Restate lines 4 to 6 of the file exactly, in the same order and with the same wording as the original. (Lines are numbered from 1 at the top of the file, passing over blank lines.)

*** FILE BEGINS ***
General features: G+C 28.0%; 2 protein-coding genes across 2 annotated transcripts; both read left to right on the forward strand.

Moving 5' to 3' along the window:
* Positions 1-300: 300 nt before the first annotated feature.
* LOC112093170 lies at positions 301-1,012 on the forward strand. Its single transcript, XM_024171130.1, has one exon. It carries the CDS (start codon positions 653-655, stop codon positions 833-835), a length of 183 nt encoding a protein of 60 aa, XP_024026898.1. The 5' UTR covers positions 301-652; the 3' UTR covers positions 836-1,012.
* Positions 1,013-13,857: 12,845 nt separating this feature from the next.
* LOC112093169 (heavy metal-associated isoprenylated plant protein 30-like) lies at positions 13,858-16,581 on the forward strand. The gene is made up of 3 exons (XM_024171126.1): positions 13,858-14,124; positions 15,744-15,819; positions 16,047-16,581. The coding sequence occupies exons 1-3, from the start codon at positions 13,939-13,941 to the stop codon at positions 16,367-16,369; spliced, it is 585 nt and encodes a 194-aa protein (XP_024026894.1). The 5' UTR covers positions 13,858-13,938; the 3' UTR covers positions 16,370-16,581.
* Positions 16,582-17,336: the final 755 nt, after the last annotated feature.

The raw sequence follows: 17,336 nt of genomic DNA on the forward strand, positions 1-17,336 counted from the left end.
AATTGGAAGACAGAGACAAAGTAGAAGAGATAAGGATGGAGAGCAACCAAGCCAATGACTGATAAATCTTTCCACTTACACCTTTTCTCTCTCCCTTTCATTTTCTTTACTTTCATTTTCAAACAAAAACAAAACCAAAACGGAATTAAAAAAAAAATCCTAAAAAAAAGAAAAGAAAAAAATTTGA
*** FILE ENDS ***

* LOC112093170 lies at positions 301-1,012 on the forward strand. Its single transcript, XM_024171130.1, has one exon. It carries the CDS (start codon positions 653-655, stop codon positions 833-835), a length of 183 nt encoding a protein of 60 aa, XP_024026898.1. The 5' UTR covers positions 301-652; the 3' UTR covers positions 836-1,012.
* Positions 1,013-13,857: 12,845 nt separating this feature from the next.
* LOC112093169 (heavy metal-associated isoprenylated plant protein 30-like) lies at positions 13,858-16,581 on the forward strand. The gene is made up of 3 exons (XM_024171126.1): positions 13,858-14,124; positions 15,744-15,819; positions 16,047-16,581. The coding sequence occupies exons 1-3, from the start codon at positions 13,939-13,941 to the stop codon at positions 16,367-16,369; spliced, it is 585 nt and encodes a 194-aa protein (XP_024026894.1). The 5' UTR covers positions 13,858-13,938; the 3' UTR covers positions 16,370-16,581.